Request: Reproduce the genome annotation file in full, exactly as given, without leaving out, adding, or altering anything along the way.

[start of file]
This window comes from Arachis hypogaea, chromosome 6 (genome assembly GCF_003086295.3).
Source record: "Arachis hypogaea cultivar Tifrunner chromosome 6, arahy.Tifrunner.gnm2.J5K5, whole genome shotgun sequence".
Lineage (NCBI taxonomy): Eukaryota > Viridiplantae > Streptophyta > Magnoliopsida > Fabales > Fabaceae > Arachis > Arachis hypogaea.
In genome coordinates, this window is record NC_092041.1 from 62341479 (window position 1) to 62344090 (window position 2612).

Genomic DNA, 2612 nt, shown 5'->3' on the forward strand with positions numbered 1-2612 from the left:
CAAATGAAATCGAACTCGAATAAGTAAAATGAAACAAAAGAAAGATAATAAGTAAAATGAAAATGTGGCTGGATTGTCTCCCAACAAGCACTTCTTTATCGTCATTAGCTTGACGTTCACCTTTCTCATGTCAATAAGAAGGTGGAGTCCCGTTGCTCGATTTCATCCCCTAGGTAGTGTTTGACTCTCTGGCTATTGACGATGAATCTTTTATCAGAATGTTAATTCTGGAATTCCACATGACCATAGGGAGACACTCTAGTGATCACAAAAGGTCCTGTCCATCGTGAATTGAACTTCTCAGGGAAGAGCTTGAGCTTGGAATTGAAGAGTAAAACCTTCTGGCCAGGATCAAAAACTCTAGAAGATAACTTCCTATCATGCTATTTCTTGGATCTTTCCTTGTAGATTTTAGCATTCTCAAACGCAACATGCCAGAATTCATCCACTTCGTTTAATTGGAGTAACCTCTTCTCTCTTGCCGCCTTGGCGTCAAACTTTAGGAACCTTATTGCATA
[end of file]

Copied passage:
This window comes from Arachis hypogaea, chromosome 6 (genome assembly GCF_003086295.3).
Source record: "Arachis hypogaea cultivar Tifrunner chromosome 6, arahy.Tifrunner.gnm2.J5K5, whole genome shotgun sequence".
Lineage (NCBI taxonomy): Eukaryota > Viridiplantae > Streptophyta > Magnoliopsida > Fabales > Fabaceae > Arachis > Arachis hypogaea.
In genome coordinates, this window is record NC_092041.1 from 62341479 (window position 1) to 62344090 (window position 2612).

Genomic DNA, 2612 nt, shown 5'->3' on the forward strand with positions numbered 1-2612 from the left:
CAAATGAAATCGAACTCGAATAAGTAAAATGAAACAAAAGAAAGATAATAAGTAAAATGAAAATGTGGCTGGATTGTCTCCCAACAAGCACTTCTTTATCGTCATTAGCTTGACGTTCACCTTTCTCATGTCAATAAGAAGGTGGAGTCCCGTTGCTCGATTTCATCCCCTAGGTAGTGTTTGACTCTCTGGCTATTGACGATGAATCTTTTATCAGAATGTTAATTCTGGAATTCCACATGACCATAGGGAGACACTCTAGTGATCACAAAAGGTCCTGTCCATCGTGAATTGAACTTCTCAGGGAAGAGCTTGAGCTTGGAATTGAAGAGTAAAACCTTCTGGCCAGGATCAAAAACTCTAGAAGATAACTTCCTATCATGCTATTTCTTGGATCTTTCCTTGTAGATTTTAGCATTCTCAAACGCAACATGCCAGAATTCATCCACTTCGTTTAATTGGAGTAACCTCTTCTCTCTTGCCGCCTTGGCGTCAAACTTTAGGAACCTTATTGCATA